Monday, October 15, 2012

October Movie Challenge 2012 (10/14)

Remember, if you would like to make a pledge toward Scare-A-Thon 2012 (benefitting FRIENDS OF CHILDREN) at any time, drop me an email at to let me know how much you would like to pledge per film. Your donation is tax deductible, 100% of goes directly to aid the kids, and seriously, even a penny per film helps. Thanks in advance!

Retribution (1987)
(1st viewing) d. Magar, Guy (USA) 107 min.

I remember walking past this VHS box (pictured above) on the shelves for literally decades but never taking the plunge. However, thanks to the urging of blood brother Gert, I finally viddied this enjoyably noisy tale of a nebbish paranoid (Dennis Lipscomb) possessed by the spirit of a murdered gangster. Vengeance is mine, sayeth the Vito, as he astral projects Lipscomb’s body around killing off his assassins. A solid big screen debut from TV journeyman Magar who deserved better future prospects than Stepfather III and Children of the Corn: Revelation based on his work here.

Shadowzone (1990)
(1st viewing) d. Cardone, J.S. (USA) 88 min.

Minimal but effective creature effects, a solid B-cast and lots of splatter enliven this zany science-gone-awry bunker fantasy. James Hong and Louise Fletcher meddle in affairs best left alone, while jarhead David Beecroft attempts to uncover the truth about their brain expanding experiments. Giant animatronic rats and monkeys share eye candy screen time with sexy prone nudes Maureen Flaherty and Robbie Rives.

Arrival, The (1991)
(1st viewing) d. Schmoeller, David (USA) 103 min.

Tragically underrated flick, often confused with the 1996 Charlie Sheen sci-fi vehicle. A meteorite crash has the unexpected side effects of reversing an old geezer’s life span, turning him decades younger over the space of a few months. (The trade-off being that he has to drink blood every couple weeks, a habit that leaves a trail of victims that FBI agent John Saxon tracks with much fervor.) Michael J. Pollard offers up a curious cameo as a trailer park resident who provides valuable evidence, and look sharp for both Stuart and Carolyn Purdy-Gordon in quickie roles.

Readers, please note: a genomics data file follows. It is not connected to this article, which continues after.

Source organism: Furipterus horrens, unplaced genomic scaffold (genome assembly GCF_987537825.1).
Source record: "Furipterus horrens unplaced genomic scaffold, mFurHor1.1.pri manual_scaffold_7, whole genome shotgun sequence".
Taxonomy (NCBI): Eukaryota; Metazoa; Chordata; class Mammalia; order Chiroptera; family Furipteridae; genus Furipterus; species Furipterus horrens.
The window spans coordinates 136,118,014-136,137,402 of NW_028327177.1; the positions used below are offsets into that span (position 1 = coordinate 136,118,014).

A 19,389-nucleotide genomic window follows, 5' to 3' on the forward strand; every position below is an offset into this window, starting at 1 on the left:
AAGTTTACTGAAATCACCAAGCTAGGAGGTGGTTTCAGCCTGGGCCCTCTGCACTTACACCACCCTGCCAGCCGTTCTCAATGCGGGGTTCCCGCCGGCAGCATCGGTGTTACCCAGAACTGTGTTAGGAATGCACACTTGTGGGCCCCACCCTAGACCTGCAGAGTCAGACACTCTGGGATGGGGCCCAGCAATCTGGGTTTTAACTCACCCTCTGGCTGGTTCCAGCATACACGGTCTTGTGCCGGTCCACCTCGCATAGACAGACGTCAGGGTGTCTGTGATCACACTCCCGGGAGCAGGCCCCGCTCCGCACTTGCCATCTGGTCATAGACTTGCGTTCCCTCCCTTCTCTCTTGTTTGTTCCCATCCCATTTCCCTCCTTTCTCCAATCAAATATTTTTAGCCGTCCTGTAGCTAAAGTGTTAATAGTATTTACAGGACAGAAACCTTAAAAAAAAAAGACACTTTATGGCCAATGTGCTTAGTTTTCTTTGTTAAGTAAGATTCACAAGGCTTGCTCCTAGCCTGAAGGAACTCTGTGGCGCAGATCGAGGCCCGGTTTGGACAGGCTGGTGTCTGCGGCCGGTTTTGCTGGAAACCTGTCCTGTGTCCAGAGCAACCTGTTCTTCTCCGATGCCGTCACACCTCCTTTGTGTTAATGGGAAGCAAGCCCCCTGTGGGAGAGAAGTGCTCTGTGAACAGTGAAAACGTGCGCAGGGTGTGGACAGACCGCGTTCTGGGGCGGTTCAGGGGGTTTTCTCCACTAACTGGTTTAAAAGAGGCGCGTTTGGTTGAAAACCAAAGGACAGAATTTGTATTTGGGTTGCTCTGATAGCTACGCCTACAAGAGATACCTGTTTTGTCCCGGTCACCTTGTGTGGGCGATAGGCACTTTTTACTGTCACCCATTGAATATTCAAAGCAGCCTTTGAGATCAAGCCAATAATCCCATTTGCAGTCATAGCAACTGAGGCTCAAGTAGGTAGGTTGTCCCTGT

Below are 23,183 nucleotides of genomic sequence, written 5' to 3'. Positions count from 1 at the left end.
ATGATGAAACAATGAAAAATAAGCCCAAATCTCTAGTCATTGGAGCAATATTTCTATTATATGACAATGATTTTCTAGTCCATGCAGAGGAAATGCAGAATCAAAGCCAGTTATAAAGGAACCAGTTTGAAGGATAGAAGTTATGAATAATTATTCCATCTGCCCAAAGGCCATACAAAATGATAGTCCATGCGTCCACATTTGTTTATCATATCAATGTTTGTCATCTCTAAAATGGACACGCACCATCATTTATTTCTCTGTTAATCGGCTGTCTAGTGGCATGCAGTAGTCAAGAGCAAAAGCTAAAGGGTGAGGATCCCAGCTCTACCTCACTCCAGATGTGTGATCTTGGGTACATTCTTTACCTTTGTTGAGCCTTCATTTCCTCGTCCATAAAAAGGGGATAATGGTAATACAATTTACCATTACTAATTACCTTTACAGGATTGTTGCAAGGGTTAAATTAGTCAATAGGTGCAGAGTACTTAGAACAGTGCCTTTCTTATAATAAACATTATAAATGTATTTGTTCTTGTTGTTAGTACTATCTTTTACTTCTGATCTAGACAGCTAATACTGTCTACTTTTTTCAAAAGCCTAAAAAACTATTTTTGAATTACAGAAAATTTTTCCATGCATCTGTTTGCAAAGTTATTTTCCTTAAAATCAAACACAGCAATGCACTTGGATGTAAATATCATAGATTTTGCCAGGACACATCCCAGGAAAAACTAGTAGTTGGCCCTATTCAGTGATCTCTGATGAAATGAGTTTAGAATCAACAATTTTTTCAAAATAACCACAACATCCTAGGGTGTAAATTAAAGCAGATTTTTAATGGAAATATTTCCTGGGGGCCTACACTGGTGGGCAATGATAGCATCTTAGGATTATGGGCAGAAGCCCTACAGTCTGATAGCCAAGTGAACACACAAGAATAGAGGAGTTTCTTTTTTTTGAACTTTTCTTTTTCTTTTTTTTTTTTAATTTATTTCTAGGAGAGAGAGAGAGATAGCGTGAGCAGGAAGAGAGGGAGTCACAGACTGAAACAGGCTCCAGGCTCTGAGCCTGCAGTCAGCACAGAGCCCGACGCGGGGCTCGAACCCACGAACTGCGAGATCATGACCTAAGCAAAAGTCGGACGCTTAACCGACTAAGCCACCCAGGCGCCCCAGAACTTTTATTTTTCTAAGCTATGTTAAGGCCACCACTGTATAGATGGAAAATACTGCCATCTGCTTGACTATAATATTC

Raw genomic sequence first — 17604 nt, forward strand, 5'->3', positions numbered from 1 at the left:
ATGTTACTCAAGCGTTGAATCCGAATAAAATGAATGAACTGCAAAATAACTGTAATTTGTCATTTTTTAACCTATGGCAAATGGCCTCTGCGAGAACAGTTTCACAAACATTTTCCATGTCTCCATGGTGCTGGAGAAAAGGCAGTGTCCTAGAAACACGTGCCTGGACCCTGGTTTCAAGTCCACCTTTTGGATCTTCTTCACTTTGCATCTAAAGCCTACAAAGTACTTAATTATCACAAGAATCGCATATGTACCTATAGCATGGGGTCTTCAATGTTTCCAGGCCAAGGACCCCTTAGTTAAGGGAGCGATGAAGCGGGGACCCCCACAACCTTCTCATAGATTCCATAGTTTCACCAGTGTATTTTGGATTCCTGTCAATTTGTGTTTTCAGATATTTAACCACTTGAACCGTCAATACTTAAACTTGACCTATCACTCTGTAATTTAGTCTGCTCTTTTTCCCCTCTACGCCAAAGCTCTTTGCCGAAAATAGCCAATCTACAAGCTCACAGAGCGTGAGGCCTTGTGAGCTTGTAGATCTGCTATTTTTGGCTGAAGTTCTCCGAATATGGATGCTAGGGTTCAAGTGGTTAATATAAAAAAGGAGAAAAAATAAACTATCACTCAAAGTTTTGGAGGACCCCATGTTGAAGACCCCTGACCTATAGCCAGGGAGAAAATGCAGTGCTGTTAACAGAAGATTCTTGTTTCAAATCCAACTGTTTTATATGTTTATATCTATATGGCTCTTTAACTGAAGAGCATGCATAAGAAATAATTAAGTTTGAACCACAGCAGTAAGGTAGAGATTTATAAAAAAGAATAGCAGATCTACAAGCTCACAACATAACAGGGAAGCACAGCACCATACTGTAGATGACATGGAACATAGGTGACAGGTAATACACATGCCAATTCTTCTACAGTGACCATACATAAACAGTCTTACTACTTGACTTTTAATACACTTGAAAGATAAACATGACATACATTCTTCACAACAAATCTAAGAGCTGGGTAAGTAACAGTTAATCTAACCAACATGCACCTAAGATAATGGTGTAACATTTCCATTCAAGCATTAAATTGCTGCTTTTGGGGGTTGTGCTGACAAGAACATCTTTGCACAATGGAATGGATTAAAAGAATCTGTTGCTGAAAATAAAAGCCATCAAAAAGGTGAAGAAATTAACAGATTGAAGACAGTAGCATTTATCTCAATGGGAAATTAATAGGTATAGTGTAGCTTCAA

Cannibal Man, The (1973)
(1st viewing) d. de la Iglesia, Eloy (Spain) 90 min.

Video nasty that surprisingly contains no actual cannibalism whatsoever, although it does open with some lunch-buckling slaughterhouse footage that precipitates the Italians’ use of mondo jungle footage. There’s a wealth of social commentary to be had amidst the expanding line of murders that Vicente Parra is forced to carry out in order to cover up the last. A much better film than one might expect, one unfortunately lumped in with the array of Italy’s gruesome gut munchers of the 80s.

Cannibal Terror (1980)
(1st viewing) d. Dereulle, Alain (as A.W. Steeve) (France) 93 min.

Speaking of which, the French decided to throw their hat into the flesh devouring ring with this ridiculous tale of kidnappers who flee with their quarry into “Indian country” (i.e. the forest next door, populated by the palest redskins ever put on celluloid). A turkey of the highest order, with a padded-out screenplay that can only have been written by a dirty-minded fifth grader during a single study hall session.

When a Stranger Calls Back (1993)
(1st viewing) d. Walton, Fred (USA) 94 min.

Impressively solid follow-up to the 1979 babysitter thriller, with Carol Kane and Charles Durning back as their respective characters (the former now a college counselor and head of a woman’s abuse prevention center) attempting to discover who is tormenting cutie Jill Schoelen. The terrific suspenseful opening sequence overshadows the remainder of the film (as it did in ’79), but it’s still great fun watching an empowered but forever mousy Kane kicking butt.

Total Movies: 48
First Time Views: 48
Money Raised for Friends of Children: $487.20

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